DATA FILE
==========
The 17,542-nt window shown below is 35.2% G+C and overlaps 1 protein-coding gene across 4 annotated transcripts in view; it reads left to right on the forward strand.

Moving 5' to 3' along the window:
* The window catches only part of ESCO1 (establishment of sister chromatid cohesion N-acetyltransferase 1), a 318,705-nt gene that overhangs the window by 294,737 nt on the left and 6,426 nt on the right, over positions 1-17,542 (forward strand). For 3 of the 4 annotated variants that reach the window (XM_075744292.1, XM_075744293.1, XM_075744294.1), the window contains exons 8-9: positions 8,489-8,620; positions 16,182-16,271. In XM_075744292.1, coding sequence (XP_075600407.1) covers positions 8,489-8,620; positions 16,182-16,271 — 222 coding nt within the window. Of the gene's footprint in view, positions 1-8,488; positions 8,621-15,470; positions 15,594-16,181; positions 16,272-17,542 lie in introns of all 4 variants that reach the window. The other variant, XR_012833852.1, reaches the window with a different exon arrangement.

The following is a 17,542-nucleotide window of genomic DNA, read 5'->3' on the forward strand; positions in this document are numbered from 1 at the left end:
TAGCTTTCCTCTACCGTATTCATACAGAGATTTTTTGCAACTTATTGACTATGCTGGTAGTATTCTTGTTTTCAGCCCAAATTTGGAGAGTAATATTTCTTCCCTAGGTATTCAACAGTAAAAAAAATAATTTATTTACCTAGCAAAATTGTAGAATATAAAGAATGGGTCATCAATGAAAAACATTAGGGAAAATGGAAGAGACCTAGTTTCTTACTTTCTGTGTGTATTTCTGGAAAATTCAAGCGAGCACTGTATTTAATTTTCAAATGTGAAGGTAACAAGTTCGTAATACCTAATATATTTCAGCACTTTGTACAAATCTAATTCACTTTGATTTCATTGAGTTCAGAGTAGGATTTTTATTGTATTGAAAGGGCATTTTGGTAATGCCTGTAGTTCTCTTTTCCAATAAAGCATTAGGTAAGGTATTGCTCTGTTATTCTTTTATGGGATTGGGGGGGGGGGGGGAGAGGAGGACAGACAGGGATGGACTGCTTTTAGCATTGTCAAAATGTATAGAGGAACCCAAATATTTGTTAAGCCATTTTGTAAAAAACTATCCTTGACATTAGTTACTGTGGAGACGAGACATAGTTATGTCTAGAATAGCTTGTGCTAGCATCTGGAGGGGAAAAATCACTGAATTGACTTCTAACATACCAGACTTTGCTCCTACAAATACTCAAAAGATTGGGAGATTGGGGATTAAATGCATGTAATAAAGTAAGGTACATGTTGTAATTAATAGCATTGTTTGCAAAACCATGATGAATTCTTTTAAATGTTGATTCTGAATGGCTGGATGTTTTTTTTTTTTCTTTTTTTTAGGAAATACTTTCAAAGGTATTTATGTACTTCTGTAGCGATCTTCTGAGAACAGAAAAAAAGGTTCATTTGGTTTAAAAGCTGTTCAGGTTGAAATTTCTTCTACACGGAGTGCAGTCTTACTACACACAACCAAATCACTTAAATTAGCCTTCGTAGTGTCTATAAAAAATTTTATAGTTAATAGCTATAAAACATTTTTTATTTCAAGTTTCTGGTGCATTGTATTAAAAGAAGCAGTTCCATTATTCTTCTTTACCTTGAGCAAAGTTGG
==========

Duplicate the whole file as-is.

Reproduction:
The 17,542-nt window shown below is 35.2% G+C and overlaps 1 protein-coding gene across 4 annotated transcripts in view; it reads left to right on the forward strand.

Moving 5' to 3' along the window:
* The window catches only part of ESCO1 (establishment of sister chromatid cohesion N-acetyltransferase 1), a 318,705-nt gene that overhangs the window by 294,737 nt on the left and 6,426 nt on the right, over positions 1-17,542 (forward strand). For 3 of the 4 annotated variants that reach the window (XM_075744292.1, XM_075744293.1, XM_075744294.1), the window contains exons 8-9: positions 8,489-8,620; positions 16,182-16,271. In XM_075744292.1, coding sequence (XP_075600407.1) covers positions 8,489-8,620; positions 16,182-16,271 — 222 coding nt within the window. Of the gene's footprint in view, positions 1-8,488; positions 8,621-15,470; positions 15,594-16,181; positions 16,272-17,542 lie in introns of all 4 variants that reach the window. The other variant, XR_012833852.1, reaches the window with a different exon arrangement.

The following is a 17,542-nucleotide window of genomic DNA, read 5'->3' on the forward strand; positions in this document are numbered from 1 at the left end:
TAGCTTTCCTCTACCGTATTCATACAGAGATTTTTTGCAACTTATTGACTATGCTGGTAGTATTCTTGTTTTCAGCCCAAATTTGGAGAGTAATATTTCTTCCCTAGGTATTCAACAGTAAAAAAAATAATTTATTTACCTAGCAAAATTGTAGAATATAAAGAATGGGTCATCAATGAAAAACATTAGGGAAAATGGAAGAGACCTAGTTTCTTACTTTCTGTGTGTATTTCTGGAAAATTCAAGCGAGCACTGTATTTAATTTTCAAATGTGAAGGTAACAAGTTCGTAATACCTAATATATTTCAGCACTTTGTACAAATCTAATTCACTTTGATTTCATTGAGTTCAGAGTAGGATTTTTATTGTATTGAAAGGGCATTTTGGTAATGCCTGTAGTTCTCTTTTCCAATAAAGCATTAGGTAAGGTATTGCTCTGTTATTCTTTTATGGGATTGGGGGGGGGGGGGGAGAGGAGGACAGACAGGGATGGACTGCTTTTAGCATTGTCAAAATGTATAGAGGAACCCAAATATTTGTTAAGCCATTTTGTAAAAAACTATCCTTGACATTAGTTACTGTGGAGACGAGACATAGTTATGTCTAGAATAGCTTGTGCTAGCATCTGGAGGGGAAAAATCACTGAATTGACTTCTAACATACCAGACTTTGCTCCTACAAATACTCAAAAGATTGGGAGATTGGGGATTAAATGCATGTAATAAAGTAAGGTACATGTTGTAATTAATAGCATTGTTTGCAAAACCATGATGAATTCTTTTAAATGTTGATTCTGAATGGCTGGATGTTTTTTTTTTTTCTTTTTTTTAGGAAATACTTTCAAAGGTATTTATGTACTTCTGTAGCGATCTTCTGAGAACAGAAAAAAAGGTTCATTTGGTTTAAAAGCTGTTCAGGTTGAAATTTCTTCTACACGGAGTGCAGTCTTACTACACACAACCAAATCACTTAAATTAGCCTTCGTAGTGTCTATAAAAAATTTTATAGTTAATAGCTATAAAACATTTTTTATTTCAAGTTTCTGGTGCATTGTATTAAAAGAAGCAGTTCCATTATTCTTCTTTACCTTGAGCAAAGTTGG